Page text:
'Golden Girls' cafe Rue La Rue has soft opening in Washington Heights

🎼If you threw a party, invited "Golden Girls" fans you knew, you would see the best spot to meet would be at the new cafe Rue La Rue.🎼

“Golden Girls” devotees can begin making the pilgrimage uptown to Washington Heights, to sample Rue La Rue, which is both a cafe and a love letter to one of the show’s stars, Rue McClanahan.

The restaurant, which is now serving breakfast and lunch during a soft opening phase, is owned by the fortuitously named Michael J. La Rue – a friend of McClanahan’s who inherited her belongings when she died in 2010.

The show chronicled the friendships and love lives of three retirees in Miami: McClanahan’s saucy Southern dame, Blanche Devereaux; Betty White’s sweet and innocent Minnesota native, Rose Nyland; and Bea Arthur’s tough, sarcastic New Yorker, Dorothy Zbornak. They’re joined by Dorothy’s critical Sicilian mother, Estelle Getty’s Sophia Petrillo.

The space is decorated with memorabilia and homages to the series – the wallpaper and the bathroom tiling will be recognizable to any fan – as well as more personal items of McClanahan’s, like her upright piano. A television hanging above it plays episodes of "Golden Girls," and items on the menu are named with its characters in mind.

The overwhelming emphasis is on McClanahan – who also had memorable roles on “Maude” and “Mama’s Family,” in addition to turns on Broadway – but her cast mates also make appearances, as do photographs of her husbands.

“Rue said she was nothing like the character Blanche,” La Rue said. “So I put her six husbands up here so people could see she’s exactly like Blanche.”

Here’s a look inside Rue La Rue, which is at 4394 Broadway.

On your way into the cafe, you'll notice this tribute to McClanahan -- and "The Golden Girls" theme song.

The space will transport you to the Miami house the women shared. There's wicker furniture, banana leaf wallpaper and even the yellow phone used on the set of the show.

The yellow phone found in the ladies' home now hangs on the walls of Rue La Rue -- along with photos of it in action.


La Rue says this small stage at his cafe will soon host Broadway performers.

"We're going to see some big-name Broadway performers, but I'm not announcing it all," La Rue said. "They're just going to show up and belt some tunes."

The stage is also home McClanahan's Emmy -- and the dress she wore to accept it.

To the left of the stage, a mannequin wearing a gown of McClanahan's sits atop her piano.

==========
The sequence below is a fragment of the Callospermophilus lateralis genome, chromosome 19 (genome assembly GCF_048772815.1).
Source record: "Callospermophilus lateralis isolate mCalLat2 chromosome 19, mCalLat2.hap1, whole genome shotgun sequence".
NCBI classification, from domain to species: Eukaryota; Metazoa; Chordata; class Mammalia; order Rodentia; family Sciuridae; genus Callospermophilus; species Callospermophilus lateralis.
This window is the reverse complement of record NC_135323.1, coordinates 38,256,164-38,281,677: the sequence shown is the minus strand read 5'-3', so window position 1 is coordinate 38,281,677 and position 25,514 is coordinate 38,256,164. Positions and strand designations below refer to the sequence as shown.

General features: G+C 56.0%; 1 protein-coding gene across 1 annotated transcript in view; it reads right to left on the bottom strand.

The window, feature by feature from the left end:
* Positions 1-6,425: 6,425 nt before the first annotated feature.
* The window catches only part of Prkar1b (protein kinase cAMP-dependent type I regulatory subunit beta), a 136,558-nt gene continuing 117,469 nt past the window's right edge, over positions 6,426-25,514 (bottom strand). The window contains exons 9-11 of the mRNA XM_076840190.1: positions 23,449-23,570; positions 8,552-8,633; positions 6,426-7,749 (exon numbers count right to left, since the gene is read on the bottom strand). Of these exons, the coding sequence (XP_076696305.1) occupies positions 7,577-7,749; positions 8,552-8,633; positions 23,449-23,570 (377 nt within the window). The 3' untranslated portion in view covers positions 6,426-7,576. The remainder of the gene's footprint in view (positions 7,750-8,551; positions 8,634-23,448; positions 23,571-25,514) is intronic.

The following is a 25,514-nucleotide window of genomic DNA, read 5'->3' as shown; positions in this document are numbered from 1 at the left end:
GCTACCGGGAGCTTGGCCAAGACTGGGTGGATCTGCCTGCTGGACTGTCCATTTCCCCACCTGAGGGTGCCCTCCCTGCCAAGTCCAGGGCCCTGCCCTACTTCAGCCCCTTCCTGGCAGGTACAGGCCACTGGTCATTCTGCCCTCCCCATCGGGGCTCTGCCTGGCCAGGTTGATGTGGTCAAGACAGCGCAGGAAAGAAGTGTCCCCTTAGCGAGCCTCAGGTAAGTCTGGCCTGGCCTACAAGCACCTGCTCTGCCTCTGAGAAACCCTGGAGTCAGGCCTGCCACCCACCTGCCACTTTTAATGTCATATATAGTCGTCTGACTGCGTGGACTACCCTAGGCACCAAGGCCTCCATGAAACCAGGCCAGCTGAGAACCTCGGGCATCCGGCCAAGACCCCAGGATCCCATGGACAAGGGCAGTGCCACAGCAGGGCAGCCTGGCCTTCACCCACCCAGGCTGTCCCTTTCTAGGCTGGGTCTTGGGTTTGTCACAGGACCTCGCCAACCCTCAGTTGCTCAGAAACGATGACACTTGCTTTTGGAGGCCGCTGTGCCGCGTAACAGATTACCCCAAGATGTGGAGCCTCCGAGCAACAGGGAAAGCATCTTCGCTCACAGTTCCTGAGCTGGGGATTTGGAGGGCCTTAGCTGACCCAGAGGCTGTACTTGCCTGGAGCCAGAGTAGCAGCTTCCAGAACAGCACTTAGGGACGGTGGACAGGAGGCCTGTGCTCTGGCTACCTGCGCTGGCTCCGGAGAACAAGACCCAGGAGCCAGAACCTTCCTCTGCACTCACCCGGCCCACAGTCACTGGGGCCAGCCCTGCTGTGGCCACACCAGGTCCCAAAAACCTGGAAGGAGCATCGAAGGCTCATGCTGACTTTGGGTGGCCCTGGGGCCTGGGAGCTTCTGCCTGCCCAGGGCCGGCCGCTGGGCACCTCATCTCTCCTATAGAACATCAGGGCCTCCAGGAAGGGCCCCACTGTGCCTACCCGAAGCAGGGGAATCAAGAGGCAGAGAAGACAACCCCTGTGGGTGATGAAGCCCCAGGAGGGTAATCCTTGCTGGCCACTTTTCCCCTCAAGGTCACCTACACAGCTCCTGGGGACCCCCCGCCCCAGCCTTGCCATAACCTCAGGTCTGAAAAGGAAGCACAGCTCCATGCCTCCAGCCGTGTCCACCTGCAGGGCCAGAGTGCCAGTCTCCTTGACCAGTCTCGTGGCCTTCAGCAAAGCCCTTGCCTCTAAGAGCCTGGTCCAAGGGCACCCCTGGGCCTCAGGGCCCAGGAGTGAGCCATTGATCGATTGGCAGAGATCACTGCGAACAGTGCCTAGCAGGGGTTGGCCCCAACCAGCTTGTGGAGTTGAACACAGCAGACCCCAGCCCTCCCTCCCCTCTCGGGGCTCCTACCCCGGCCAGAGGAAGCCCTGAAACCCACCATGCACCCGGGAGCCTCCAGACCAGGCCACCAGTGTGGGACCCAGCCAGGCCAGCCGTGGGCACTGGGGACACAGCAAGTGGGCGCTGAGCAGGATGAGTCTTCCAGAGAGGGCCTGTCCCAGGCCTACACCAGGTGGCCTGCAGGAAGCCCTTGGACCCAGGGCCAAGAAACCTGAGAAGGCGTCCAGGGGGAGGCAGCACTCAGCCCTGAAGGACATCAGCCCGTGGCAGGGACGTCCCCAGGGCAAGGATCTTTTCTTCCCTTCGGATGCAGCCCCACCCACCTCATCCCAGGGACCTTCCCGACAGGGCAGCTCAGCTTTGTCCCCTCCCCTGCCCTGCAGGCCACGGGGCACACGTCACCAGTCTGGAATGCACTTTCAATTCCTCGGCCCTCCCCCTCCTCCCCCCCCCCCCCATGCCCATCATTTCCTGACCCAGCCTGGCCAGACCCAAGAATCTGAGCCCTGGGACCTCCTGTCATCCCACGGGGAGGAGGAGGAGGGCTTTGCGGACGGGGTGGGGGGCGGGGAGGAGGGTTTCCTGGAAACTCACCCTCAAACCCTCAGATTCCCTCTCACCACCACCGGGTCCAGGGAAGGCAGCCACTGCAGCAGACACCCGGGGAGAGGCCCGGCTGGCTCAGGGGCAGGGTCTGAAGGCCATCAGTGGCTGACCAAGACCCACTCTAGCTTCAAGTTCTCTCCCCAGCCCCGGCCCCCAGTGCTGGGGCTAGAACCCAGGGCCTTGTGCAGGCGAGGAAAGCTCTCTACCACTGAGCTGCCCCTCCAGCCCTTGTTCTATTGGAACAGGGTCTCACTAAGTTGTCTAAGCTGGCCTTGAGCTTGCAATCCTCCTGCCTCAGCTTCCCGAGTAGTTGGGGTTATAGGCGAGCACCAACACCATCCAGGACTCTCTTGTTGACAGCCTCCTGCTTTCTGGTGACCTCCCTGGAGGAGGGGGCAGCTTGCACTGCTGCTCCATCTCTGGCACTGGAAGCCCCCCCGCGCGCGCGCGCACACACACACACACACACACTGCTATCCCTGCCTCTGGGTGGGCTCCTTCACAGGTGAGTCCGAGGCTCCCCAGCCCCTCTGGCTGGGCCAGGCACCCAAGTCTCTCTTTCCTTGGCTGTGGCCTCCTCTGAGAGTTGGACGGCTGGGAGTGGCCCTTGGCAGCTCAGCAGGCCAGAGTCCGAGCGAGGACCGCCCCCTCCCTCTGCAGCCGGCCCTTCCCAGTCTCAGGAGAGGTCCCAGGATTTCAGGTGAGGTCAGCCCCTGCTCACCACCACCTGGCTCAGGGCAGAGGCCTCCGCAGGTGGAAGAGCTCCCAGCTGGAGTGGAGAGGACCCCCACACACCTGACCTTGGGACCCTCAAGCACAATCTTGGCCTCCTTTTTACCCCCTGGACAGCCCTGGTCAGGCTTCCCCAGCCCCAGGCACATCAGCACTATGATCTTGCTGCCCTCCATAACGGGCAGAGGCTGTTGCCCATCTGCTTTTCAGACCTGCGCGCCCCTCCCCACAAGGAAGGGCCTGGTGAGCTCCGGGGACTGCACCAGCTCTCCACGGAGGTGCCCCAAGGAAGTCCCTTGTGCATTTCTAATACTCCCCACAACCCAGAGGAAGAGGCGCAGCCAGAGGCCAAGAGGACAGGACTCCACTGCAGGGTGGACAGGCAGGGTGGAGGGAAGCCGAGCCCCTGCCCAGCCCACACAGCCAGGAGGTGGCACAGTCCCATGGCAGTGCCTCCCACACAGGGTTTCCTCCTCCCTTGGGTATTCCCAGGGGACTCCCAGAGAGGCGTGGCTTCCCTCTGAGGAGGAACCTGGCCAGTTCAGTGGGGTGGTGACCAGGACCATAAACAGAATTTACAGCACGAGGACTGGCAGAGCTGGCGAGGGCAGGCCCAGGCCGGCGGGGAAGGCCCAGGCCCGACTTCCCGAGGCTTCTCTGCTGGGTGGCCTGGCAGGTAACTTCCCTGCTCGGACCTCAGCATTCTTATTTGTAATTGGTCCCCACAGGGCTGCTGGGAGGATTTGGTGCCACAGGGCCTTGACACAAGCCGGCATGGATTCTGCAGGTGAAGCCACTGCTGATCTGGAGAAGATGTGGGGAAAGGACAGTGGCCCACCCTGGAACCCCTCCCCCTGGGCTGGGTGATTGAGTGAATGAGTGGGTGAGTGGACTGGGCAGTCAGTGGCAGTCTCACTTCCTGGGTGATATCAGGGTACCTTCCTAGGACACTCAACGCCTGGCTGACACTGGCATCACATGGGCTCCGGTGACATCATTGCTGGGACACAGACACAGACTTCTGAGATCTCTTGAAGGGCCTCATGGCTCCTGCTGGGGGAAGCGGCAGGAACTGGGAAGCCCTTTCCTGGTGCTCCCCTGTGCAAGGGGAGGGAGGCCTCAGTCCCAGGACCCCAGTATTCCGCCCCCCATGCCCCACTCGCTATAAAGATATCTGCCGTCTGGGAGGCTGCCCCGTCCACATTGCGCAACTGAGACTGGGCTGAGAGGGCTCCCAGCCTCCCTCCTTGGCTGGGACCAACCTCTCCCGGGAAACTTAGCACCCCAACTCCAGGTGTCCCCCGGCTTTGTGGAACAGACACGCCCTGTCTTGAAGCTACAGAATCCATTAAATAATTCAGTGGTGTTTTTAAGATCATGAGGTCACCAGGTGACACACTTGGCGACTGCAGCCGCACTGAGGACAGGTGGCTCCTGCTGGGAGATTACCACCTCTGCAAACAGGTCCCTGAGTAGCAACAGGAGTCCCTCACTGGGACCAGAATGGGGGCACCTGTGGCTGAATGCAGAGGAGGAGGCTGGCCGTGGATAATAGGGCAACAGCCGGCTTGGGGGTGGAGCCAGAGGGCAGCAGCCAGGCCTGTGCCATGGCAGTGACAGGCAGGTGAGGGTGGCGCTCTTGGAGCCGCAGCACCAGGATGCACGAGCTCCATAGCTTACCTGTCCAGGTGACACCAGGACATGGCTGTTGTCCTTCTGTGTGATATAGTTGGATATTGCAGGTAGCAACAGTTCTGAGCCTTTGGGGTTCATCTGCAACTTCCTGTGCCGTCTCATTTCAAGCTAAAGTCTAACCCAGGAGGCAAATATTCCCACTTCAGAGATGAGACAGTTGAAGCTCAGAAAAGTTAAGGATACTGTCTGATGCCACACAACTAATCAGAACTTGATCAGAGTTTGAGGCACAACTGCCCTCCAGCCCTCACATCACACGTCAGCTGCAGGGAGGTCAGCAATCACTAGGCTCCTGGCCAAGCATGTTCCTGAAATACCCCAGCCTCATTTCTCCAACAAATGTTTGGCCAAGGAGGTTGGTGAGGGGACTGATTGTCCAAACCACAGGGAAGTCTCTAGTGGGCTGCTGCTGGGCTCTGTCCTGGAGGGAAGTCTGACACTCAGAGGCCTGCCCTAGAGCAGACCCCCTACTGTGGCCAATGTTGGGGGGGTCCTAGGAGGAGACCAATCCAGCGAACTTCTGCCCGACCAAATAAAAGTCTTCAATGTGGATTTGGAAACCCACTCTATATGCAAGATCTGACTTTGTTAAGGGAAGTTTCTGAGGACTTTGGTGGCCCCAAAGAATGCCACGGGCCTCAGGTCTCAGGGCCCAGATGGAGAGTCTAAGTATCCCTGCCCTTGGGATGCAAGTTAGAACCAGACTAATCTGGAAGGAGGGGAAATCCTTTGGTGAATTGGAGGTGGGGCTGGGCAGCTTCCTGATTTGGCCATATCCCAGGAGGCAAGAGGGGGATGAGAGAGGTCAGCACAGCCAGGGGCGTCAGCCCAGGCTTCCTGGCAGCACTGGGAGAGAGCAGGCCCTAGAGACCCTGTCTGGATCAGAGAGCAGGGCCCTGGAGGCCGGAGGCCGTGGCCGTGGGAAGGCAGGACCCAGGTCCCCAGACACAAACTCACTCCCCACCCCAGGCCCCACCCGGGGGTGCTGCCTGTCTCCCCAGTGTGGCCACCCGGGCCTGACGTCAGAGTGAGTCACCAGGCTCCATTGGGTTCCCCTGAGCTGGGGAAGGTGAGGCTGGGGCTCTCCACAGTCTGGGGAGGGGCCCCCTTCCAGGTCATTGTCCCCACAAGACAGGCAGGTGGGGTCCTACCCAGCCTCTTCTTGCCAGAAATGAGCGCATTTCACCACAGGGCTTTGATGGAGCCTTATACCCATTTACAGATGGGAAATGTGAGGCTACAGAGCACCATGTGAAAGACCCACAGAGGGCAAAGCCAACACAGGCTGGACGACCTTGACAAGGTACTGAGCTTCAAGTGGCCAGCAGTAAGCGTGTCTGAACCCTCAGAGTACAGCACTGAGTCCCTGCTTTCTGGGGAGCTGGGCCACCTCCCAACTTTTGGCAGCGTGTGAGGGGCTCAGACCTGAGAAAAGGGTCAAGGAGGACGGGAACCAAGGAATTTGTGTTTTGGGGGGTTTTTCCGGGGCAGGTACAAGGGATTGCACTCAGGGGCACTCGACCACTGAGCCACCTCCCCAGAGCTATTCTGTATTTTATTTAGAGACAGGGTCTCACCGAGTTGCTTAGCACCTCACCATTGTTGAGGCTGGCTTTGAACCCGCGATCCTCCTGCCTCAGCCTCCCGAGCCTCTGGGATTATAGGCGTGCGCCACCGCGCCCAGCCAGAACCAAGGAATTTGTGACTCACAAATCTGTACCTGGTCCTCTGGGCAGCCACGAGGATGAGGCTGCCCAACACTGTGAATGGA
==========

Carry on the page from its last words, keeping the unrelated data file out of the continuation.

There's memorabilia everywhere at Rue La Rue. This wall is adorned with everything from a Playbill from "Wicked" (McClanahan did a turn as Madame Morrible in the musical) to a script from "Newhart," all framed by scallop shell sconces.

It's not only about McClanahan -- her cast mates also make cameos throughout the space, including this homage to Bea Arthur.

The sole surviving "Golden Girl," Betty White, is also well-represented -- here with a note she sent to her cast mate. La Rue is hopeful she'll make it to New York in the spring (she won't travel to the city in the winter, he said, and who could blame her?) for a more formal ribbon cutting. He met with White, who recently turned 95, a while back and noticed a picture of White's late husband in a pink marble picture frame that McClanahan had also had.

"Without missing a beat, this 94-year-old woman goes: 'She better not have a picture of my husband in it.'"

A drawing of the four main characters of "The Golden Girls," mounted on wallpaper adorned with the banana leaf pattern from Blanche's bedroom.

Shoes worn during "The Engagement," the pilot episode of "The Golden Girls," are in a display case along with a script for the episode "To Catch a Neighbor," adorned with cartoons drawn by George Clooney, who appeared in the episode.

Chef Michele Weber came on board after previously working at Good Enough to Eat on the Upper West Side. She's serving up flaky biscuits with strawberry butter, beautiful fruit pies, and of course a cake dedicated to Betty White. In addition to pastries, the cafe is currently serving breakfast and lunch and will soon expand to dinner.

These biscuits and strawberry butter go together just as well as Blanche, Rose, Dorothy and Sophia.

Channel the girls and share some pie with your friends while you discuss the travails of dating. (Can you even imagine the storylines if Blanche had access to Tinder?)

A cross section of the cafe's Betty White Cake -- sprinkled liberally with coconut.

Visitors will also find cases full of pastries like the "Rose's Proposal Scones."

These "moist and delicious" cupcakes have earned Dorothy's approval.